Before I go much further I want to mention that it's interesting to note that when it comes to stats - particularly attack and defense - the power of the encounter cards you are playing against is the most important factor in what is considered to be "powerful" or "weak". With the way the card pool has grown, enemies have gotten stronger, so having 2 defense is practically pointless now whereas it was actually doable to use a guy with 2 defense in the early days for a good chunk of defending. The old "power cards" are still very powerful because their power isn't relative to the power of the encounter deck. There are some power cards that are graded relative to the power of the deck, but they actually get stronger when the encounter deck gets strong (specifically cancellation and prevention [A Test of Will, A Burning Brand, Hasty Stroke, Feint, Forest Snare]).
Today, though, we can't just release a hero with 5 base attack and only 8 starting threat (even though it is feasible with the right stat distribution) because then we'd end up with a hero similar to Glorfindel. The low threat combined with at least one great stat makes him too good to leave out of decks, which railroads deckbuilding (though people who can play more often have more flexibility and time to experiment with alternatives, but people who can only play once in a while pretty much are required to take the best cards because they won't have time to "waste" on a botched experiment). Eomer and Beorn have 5 attack, so what's the big deal? Well, Beorn can't have attachments, so he's stuck at 5. Eomer needs a trigger in order to get up to 5. Also, they both have starting threat values that are good indicators of their power. Going back to the point of Beorn not being able to have attachments: this is how "power cards" are handled now. The pool is large enough that you have several options to turn a "good" card into a "power" card.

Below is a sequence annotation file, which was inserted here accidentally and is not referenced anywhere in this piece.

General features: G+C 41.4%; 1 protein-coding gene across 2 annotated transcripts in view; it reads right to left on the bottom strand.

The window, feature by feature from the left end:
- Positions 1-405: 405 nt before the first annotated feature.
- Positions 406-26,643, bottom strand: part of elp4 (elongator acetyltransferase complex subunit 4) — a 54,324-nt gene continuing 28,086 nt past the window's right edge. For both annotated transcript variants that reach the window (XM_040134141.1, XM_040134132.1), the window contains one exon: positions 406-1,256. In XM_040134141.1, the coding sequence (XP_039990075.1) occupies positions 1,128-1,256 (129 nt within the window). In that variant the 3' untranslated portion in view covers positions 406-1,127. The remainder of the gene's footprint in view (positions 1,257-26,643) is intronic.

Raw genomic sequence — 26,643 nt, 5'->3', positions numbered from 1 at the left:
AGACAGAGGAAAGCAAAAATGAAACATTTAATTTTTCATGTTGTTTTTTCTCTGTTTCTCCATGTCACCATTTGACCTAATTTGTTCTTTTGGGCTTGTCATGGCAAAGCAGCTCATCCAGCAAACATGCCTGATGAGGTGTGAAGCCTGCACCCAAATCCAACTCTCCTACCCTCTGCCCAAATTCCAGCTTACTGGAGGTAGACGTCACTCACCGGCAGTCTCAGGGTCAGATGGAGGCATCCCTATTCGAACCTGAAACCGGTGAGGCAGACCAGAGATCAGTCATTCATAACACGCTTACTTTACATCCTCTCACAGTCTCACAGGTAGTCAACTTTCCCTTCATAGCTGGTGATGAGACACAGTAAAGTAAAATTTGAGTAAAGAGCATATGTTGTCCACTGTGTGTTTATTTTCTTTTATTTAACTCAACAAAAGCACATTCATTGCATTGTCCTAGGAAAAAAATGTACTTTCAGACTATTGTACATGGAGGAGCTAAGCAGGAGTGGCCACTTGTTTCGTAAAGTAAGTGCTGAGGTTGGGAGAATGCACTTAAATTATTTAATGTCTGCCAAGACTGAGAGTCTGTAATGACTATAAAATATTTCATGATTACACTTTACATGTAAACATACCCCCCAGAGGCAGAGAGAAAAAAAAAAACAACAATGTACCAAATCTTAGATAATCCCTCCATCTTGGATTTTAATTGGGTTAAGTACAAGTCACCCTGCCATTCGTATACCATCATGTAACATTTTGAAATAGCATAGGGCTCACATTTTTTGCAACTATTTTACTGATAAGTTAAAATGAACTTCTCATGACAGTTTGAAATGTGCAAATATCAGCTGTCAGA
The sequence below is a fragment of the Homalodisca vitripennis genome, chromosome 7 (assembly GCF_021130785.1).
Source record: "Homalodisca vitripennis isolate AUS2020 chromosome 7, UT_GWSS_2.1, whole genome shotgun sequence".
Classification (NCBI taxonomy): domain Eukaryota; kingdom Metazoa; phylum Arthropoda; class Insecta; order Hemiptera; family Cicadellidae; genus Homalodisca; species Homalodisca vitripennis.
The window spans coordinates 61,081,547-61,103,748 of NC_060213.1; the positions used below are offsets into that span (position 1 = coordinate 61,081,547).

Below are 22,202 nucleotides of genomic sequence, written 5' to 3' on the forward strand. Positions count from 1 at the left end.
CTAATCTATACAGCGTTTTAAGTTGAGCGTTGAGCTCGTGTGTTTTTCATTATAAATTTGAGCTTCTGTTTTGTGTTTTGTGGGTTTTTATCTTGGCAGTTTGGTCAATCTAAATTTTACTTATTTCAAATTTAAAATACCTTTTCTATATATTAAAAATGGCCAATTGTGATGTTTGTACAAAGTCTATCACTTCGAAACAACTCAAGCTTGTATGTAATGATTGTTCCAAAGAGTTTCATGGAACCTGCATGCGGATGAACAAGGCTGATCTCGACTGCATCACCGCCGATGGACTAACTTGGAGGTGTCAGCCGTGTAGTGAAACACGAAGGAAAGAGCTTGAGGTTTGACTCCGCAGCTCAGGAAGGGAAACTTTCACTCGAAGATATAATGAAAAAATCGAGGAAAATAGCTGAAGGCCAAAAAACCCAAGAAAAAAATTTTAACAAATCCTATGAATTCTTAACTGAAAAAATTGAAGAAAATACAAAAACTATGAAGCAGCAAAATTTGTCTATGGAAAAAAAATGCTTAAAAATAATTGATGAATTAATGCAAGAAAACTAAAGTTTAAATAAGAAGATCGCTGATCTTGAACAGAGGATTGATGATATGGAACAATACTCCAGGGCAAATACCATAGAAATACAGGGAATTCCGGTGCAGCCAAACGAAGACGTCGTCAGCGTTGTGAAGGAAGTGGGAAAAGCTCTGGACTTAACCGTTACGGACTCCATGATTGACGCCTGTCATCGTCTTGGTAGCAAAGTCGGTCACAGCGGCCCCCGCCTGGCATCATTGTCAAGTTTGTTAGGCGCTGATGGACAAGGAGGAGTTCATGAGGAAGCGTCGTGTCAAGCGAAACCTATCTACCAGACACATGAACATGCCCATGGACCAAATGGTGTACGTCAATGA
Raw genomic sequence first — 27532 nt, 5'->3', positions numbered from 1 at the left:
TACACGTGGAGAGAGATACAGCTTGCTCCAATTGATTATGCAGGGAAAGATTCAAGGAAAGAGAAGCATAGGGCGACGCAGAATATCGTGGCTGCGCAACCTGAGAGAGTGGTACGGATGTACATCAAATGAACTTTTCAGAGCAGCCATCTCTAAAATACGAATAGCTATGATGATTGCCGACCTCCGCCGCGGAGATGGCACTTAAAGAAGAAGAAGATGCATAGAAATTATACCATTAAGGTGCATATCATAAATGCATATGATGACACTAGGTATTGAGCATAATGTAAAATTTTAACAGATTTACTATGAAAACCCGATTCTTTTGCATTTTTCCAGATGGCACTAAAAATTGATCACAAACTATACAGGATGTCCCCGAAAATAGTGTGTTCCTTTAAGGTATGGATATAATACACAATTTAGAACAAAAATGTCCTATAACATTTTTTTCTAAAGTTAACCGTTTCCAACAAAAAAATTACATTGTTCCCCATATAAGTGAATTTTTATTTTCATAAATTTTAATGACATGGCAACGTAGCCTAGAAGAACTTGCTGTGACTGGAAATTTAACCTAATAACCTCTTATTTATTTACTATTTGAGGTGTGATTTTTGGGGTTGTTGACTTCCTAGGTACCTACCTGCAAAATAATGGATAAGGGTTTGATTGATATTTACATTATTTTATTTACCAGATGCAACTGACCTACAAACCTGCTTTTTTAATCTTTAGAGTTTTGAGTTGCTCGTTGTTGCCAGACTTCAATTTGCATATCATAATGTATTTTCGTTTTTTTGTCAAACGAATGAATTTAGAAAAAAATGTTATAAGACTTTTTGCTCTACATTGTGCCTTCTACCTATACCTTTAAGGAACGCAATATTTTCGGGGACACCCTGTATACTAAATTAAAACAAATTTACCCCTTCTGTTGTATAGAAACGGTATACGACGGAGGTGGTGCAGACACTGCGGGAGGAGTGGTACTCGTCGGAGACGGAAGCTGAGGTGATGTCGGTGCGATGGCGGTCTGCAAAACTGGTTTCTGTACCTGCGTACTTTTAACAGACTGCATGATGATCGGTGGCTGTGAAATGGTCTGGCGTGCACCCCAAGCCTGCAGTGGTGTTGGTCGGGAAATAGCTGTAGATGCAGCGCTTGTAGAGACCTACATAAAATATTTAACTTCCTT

For example: going back to the Tactics/Leadership deck from above. I had Eomer in the deck. He is a great card, but even 5 attack (conditional) can't kill every enemy. Well, we have countless ways to build up his attack to ridiculous numbers. In the game I was playing in the example above, Eomer had Rohan Warhorse, Firefoot, Support of the Eagles, Dunedain Cache, Steward of Gondor, and Gondorian Fire on him.
So I got his attack to:
+2 with an ally leaving play
+3 (or more!) from Support of the Eagles
+2 from Firefoot
10+ attack, where overflow damage (which there usually is) goes onto another enemy, and a readying so that I could do it again. Also, Dundain Cache allowed me to do it against enemies engaged with the other deck. If we each had 1 enemy, I could attack the enemy engaged with the other deck and the excess could damage the enemy engaged with me. I didn't even use Steward of Gondor + Gondorian Fire because I already had overkill.
My point is that we don't need standalone power cards anymore. We have the means to build cards that are more powerful than we could ever imagine receiving in packs. Heck, I could have gone further by including Dunedain Marks.
So stop worrying about the fact that we don't have any cards that just straight up say "Remove an encounter card in the staging area from play" (just an example... thankfully no one has asked for that specifically yet). We don't need those cards. We need to keep getting cards similar to what we've been getting: cards that work well together to create amazingly powerful combinations. It's a lot more fun and satisfying and it rewards good deck building.
Edited by joezim007, 19 July 2014 - 03:36 PM.